Tar Wars: Coming to the St. John Valley

FORT KENT, Maine — According to the Campaign for Tobacco Free Kids, Maine is faced with discouraging statistics. Seven hundred kids in Maine become new daily smokers each year. Smoking kills more people than alcohol, AIDS, car crashes, illegal drugs, murders, and suicides combined — and thousands more die from other tobacco-related causes — such as fires caused by smoking (more than 1,000 deaths/year nationwide).  

Tar Wars is a tobacco-free education program for fourth- and fifth-grade students. The program is designed to teach kids about the short-term health effects of tobacco use, the cost associated with using tobacco products, and the advertising techniques used by the tobacco industry to market their products to youth.  The Tar Wars program was developed by Jeff Cain, MD, and Glenna Pember of the Hall of Life, a division of the Denver Museum of Natural History, and Doctors Ought to Care (DOC) in 1988. Since the development of Tar Wars in 1988, the program has reached more than 10 million children worldwide.

The program is owned and operated by the American Academy of Family Physicians (AAFP), and is consistent with the guidelines for youth tobacco prevention programs set forth by the Centers for Disease Control and Prevention. The goals for the program are to: increase knowledge of short-term health effects and image-based consequences of tobacco use, illustrate the financial impact of using tobacco and ways money could be better spent, identify why people use tobacco and explain how tobacco advertising, tobacco use in movies, and the tobacco industry markets their products to youth. The program has shown to be effective in increasing students’ knowledge of and attitudes toward tobacco use and advertising.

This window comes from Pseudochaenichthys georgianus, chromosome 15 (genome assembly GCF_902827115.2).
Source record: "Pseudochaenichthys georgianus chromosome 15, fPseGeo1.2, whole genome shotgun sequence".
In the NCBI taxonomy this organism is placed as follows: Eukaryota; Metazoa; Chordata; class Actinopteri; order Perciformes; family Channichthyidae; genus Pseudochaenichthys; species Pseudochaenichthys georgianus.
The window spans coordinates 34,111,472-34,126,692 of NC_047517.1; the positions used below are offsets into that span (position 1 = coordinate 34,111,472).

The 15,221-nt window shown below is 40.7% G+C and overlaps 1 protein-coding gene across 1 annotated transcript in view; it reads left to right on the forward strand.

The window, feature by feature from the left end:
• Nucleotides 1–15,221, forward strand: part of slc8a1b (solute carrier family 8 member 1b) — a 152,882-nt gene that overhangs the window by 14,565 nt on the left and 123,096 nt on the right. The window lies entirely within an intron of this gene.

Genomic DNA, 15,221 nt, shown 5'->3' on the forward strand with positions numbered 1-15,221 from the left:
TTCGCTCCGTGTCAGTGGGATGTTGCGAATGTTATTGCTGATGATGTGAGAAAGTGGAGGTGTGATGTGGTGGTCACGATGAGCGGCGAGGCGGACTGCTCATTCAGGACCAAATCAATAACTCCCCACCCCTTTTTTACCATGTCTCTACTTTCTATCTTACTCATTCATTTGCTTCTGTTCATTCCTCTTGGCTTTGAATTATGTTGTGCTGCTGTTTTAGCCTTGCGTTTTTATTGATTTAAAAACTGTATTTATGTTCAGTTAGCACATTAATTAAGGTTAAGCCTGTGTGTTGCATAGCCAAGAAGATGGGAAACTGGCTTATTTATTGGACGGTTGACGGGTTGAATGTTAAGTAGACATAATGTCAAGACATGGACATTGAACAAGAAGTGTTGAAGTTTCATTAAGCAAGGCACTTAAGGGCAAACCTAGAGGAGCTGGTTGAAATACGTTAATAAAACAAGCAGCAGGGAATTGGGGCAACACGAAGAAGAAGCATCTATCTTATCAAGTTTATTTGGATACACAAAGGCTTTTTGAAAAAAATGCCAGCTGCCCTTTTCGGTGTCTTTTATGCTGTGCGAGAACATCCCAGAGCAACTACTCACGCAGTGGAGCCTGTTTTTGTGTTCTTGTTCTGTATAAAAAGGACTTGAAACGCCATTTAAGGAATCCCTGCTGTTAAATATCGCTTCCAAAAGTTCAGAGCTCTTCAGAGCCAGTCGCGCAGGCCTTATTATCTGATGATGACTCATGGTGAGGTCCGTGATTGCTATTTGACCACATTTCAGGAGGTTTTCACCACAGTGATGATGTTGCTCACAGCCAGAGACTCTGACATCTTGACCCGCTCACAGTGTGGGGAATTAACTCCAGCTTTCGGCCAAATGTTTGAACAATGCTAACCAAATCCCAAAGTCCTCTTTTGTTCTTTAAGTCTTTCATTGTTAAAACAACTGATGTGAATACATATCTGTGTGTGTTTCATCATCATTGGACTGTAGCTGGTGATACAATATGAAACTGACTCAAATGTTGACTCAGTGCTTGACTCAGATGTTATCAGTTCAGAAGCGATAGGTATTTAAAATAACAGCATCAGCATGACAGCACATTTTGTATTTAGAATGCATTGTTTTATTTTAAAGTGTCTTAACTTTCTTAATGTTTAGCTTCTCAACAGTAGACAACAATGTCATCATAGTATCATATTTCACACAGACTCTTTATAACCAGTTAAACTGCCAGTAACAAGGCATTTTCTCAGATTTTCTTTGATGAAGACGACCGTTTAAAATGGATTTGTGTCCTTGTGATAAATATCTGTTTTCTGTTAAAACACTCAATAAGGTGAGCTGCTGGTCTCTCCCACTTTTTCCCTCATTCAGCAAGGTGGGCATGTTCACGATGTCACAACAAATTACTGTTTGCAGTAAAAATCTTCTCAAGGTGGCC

A 2015 document published by the Maine Shared Community Health Needs Assessment reports current smoking in high school age students is 16%, tobacco use in the same age group is 18% and second hand smoke exposure in Aroostook County youth is statistically significant at 46% when compared to 38% in Maine. The Breathe Easy Coalition of Maine reports that every day, more than 3,200 people younger than 18 years of age smoke their first cigarette. The Breathe Easy Coalition of Maine’s mission is to reduce exposure to secondhand smoke through the promotion of strong voluntary policies that lead to reduced tobacco use and increased tobacco-free living throughout Maine.

Dr. Silwana Sidorczuk, a Family Physician at Northern Maine Medical Center (NMMC) and Rebecca Michaud, RN and Community Educator at NMMC, have teamed up to make a difference in these statistics for the people in the St. John Valley. By mid-October, the team will have presented an educational program, called Tar Wars, in all the middle schools of the St. John Valley. As part of the tobacco reduction initiative, teachers and parents have also been provided information about the program and the risks of tobacco use. The next step will involve active participation by students, facilitated by teachers in the classroom, to create posters depicting a positive message about the benefits of being tobacco-free. The posters will then be judged within the schools and at NMMC, with the support of the Daigle Oil Company. The public will be engaged in the judging of posters in an effort to broaden the scope of the tobacco awareness initiative. Ultimately, the top three posters will be judged at the state level at the Annual Maine AAFP conference in April of 2018.

To learn more about the risks of tobacco use and available programs, go to  HYPERLINK “”

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